I am not one to challenge the status quo just because it’s the status quo. I’m not a drone, either. But most times I find the status quo is correct as-is, and I attribute this to simple cause-and-effect: Whatever a particular accepted status quo happens to be, it’s probably that way because that’s what has worked best in the past. Through trial and error, over some period of time, the status quo usually gets to be an accurate response to reality.
One could say that the status quo is the result of a kind of a random, free-market social tweaking.
I can hear the howls of dissension. My retort is that for some people, fighting the status quo IS the status quo. Many of us just prefer to be contrarian.
Of course the accepted way of doing things can be wrong sometimes. But, not usually.
In any case, once one acquires the Systems Mindset, decisions are not made in knee-jerk accordance with commonly held beliefs…or with their opposites. The thinking process is more detached and mechanical than that. Got a problem? Sometimes solutions can be radically different from the status quo, but most times, just a small reiteration of what’s already there is all that’s necessary. Don’t throw the baby out with the bathwater; don’t cut off your nose to spite your face, etc.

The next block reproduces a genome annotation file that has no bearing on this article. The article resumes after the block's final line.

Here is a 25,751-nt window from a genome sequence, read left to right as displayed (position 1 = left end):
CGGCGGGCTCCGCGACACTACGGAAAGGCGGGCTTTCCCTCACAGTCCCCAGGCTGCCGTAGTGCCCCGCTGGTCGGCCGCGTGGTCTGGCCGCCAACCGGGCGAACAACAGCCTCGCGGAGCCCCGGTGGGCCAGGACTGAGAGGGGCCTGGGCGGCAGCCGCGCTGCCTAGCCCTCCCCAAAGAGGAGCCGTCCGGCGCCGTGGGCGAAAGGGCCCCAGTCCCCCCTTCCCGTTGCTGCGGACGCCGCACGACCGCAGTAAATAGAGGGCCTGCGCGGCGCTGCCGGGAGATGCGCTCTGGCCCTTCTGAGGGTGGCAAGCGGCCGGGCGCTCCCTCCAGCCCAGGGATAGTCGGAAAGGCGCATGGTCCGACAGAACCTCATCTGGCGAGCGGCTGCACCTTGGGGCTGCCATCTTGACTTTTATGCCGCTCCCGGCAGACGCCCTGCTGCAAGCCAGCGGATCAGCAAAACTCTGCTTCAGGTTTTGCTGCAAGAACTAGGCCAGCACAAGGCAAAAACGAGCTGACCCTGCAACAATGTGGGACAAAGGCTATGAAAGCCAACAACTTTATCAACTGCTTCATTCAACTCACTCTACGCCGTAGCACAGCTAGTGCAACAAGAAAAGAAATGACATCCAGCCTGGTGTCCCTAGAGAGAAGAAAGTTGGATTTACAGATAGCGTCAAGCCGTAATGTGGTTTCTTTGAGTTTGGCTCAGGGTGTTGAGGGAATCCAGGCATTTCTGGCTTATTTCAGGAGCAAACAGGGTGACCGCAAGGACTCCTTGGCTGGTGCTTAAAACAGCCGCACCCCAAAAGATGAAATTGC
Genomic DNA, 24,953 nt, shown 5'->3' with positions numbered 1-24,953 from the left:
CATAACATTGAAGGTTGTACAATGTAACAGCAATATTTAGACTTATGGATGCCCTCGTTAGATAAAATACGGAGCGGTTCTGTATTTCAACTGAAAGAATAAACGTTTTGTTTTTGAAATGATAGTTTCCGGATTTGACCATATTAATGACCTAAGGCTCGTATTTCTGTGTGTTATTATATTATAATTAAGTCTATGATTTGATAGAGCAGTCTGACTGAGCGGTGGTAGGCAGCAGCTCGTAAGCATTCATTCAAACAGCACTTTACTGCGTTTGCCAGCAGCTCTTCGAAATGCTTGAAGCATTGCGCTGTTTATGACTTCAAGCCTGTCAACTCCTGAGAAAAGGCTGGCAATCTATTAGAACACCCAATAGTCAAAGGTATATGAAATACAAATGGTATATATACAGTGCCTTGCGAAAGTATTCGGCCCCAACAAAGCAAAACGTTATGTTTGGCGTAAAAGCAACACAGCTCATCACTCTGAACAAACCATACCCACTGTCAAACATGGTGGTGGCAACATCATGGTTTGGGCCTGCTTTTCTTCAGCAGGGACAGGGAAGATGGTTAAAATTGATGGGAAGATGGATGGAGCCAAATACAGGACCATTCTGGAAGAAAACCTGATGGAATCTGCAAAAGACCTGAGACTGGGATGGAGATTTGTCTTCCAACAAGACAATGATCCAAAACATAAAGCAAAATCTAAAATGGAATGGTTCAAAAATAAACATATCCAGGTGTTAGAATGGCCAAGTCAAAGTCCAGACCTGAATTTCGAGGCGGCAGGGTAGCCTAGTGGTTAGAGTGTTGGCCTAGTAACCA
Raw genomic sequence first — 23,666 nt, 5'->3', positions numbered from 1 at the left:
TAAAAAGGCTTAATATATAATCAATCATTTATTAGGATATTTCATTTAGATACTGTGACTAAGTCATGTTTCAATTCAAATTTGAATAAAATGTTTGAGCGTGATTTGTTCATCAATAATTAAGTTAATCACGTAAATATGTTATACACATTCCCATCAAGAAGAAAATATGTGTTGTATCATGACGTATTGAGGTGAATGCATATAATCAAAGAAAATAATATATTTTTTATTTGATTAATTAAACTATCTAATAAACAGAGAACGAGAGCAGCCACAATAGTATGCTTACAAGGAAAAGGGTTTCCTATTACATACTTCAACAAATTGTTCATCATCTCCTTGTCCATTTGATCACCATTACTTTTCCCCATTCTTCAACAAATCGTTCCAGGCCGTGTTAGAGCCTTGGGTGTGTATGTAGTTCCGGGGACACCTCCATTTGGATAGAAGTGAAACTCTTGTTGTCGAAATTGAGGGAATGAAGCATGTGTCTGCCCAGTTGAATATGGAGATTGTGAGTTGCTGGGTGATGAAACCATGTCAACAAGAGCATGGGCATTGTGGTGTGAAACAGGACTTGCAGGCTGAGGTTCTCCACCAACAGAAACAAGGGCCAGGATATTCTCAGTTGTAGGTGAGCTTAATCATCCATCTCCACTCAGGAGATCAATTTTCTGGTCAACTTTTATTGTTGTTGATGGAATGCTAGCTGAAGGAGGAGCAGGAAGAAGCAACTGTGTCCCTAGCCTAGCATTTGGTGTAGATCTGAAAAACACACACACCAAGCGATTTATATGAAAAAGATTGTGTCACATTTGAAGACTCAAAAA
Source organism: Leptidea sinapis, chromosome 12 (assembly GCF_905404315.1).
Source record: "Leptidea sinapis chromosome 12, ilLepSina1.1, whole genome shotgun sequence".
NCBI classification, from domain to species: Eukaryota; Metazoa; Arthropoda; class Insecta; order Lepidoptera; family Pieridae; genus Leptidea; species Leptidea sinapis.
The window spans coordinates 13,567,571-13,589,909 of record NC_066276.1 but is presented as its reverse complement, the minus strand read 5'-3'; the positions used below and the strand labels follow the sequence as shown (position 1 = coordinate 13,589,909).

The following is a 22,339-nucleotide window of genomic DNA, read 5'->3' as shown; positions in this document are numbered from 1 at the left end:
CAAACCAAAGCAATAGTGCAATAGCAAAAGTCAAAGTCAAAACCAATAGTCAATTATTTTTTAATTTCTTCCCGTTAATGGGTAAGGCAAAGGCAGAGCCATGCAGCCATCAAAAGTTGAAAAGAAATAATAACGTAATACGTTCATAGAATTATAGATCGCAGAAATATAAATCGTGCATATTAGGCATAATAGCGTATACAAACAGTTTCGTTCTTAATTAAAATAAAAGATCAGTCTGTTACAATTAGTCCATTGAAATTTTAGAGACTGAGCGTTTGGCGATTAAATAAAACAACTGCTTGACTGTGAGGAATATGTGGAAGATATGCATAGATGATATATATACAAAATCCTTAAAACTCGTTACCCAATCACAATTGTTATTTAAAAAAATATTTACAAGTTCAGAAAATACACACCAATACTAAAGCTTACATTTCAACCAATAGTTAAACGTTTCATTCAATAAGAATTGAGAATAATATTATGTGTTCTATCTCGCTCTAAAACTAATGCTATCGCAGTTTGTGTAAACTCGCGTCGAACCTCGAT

New beginnings are sometimes necessary, but full scale start-overs too often result in the carnage of unintended consequences. The problem system–whether it’s a marriage or a career or a government–whispers quietly, please don’t discard me. Just get inside and tweak me a bit.
Your business is stalled or floundering? If you truly have a market for your product or service, don’t quit! See your business as the collection of separate systems that it is. Take things apart. Then decipher what inefficiencies you have in operations, production, marketing and management and then focus on fixing those particular systems. Most of your business is probably just fine. It’s the multiple small tweaks here and there that will make all the difference.
Don’t plunge into a divorce. Instead, drop the emotional theatrics, isolate the mechanical sore-spot, and then manipulate the internal mechanics of that sore spot to reach resolution. Financial problems, personal or governmental? Challenging the laws of physics by deliberately spending more money than one has is flashy but ridiculous. Doing some serious cost-cutting is the less exciting yet rational approach. Depressed? Rather than scoring anti-depressants from the doctor, stop drinking (because, face it: alcohol is a depressant). Do I need to say this is not rocket science?
So, problems? There’s a good chance the box you’re in doesn’t need replacement. It just requires some internal adjusting. Of course, thinking-outside-the-box is a good thing and is also exactly consistent with the systems mindset approach, but as you float outside-and-slightly-above your world, examining the problems down there, consider that maybe your situation is not really so bad after all and that the simple solution lies right there, inside the box.
Photo by Genelet via flickr used under a creative Commons License.